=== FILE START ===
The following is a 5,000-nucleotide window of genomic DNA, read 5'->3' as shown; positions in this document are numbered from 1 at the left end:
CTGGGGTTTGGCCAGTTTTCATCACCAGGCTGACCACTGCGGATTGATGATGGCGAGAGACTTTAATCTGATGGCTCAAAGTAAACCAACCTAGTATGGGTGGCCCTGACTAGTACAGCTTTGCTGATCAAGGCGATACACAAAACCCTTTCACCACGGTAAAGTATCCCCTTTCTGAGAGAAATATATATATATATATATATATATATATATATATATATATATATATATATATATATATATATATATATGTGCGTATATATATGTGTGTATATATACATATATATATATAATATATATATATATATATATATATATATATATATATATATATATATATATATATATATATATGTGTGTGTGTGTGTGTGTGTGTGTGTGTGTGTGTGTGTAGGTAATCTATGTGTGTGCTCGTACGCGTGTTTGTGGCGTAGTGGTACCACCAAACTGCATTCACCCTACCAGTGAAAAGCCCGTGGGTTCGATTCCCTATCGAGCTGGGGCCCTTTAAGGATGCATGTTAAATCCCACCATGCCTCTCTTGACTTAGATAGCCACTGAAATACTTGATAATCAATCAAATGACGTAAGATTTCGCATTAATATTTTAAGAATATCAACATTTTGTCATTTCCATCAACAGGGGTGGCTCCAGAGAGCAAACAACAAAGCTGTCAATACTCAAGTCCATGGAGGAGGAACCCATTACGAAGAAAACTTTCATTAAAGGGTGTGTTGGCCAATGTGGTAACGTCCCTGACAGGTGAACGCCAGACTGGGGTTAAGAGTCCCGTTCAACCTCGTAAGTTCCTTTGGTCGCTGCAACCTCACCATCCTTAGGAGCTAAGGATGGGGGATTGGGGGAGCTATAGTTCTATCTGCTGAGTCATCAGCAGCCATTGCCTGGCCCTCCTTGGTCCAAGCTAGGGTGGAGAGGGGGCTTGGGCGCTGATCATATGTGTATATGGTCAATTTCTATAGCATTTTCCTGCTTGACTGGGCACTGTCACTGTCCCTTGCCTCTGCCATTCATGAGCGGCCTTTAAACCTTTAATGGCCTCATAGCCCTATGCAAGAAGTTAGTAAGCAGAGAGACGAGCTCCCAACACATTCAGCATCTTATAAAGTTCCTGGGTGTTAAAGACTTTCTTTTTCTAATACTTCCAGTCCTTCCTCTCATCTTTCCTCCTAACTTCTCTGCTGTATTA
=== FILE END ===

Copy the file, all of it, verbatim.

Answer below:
The following is a 5,000-nucleotide window of genomic DNA, read 5'->3' as shown; positions in this document are numbered from 1 at the left end:
CTGGGGTTTGGCCAGTTTTCATCACCAGGCTGACCACTGCGGATTGATGATGGCGAGAGACTTTAATCTGATGGCTCAAAGTAAACCAACCTAGTATGGGTGGCCCTGACTAGTACAGCTTTGCTGATCAAGGCGATACACAAAACCCTTTCACCACGGTAAAGTATCCCCTTTCTGAGAGAAATATATATATATATATATATATATATATATATATATATATATATATATATATATATATATATATATATGTGCGTATATATATGTGTGTATATATACATATATATATATAATATATATATATATATATATATATATATATATATATATATATATATATATATATATATATATGTGTGTGTGTGTGTGTGTGTGTGTGTGTGTGTGTGTGTAGGTAATCTATGTGTGTGCTCGTACGCGTGTTTGTGGCGTAGTGGTACCACCAAACTGCATTCACCCTACCAGTGAAAAGCCCGTGGGTTCGATTCCCTATCGAGCTGGGGCCCTTTAAGGATGCATGTTAAATCCCACCATGCCTCTCTTGACTTAGATAGCCACTGAAATACTTGATAATCAATCAAATGACGTAAGATTTCGCATTAATATTTTAAGAATATCAACATTTTGTCATTTCCATCAACAGGGGTGGCTCCAGAGAGCAAACAACAAAGCTGTCAATACTCAAGTCCATGGAGGAGGAACCCATTACGAAGAAAACTTTCATTAAAGGGTGTGTTGGCCAATGTGGTAACGTCCCTGACAGGTGAACGCCAGACTGGGGTTAAGAGTCCCGTTCAACCTCGTAAGTTCCTTTGGTCGCTGCAACCTCACCATCCTTAGGAGCTAAGGATGGGGGATTGGGGGAGCTATAGTTCTATCTGCTGAGTCATCAGCAGCCATTGCCTGGCCCTCCTTGGTCCAAGCTAGGGTGGAGAGGGGGCTTGGGCGCTGATCATATGTGTATATGGTCAATTTCTATAGCATTTTCCTGCTTGACTGGGCACTGTCACTGTCCCTTGCCTCTGCCATTCATGAGCGGCCTTTAAACCTTTAATGGCCTCATAGCCCTATGCAAGAAGTTAGTAAGCAGAGAGACGAGCTCCCAACACATTCAGCATCTTATAAAGTTCCTGGGTGTTAAAGACTTTCTTTTTCTAATACTTCCAGTCCTTCCTCTCATCTTTCCTCCTAACTTCTCTGCTGTATTA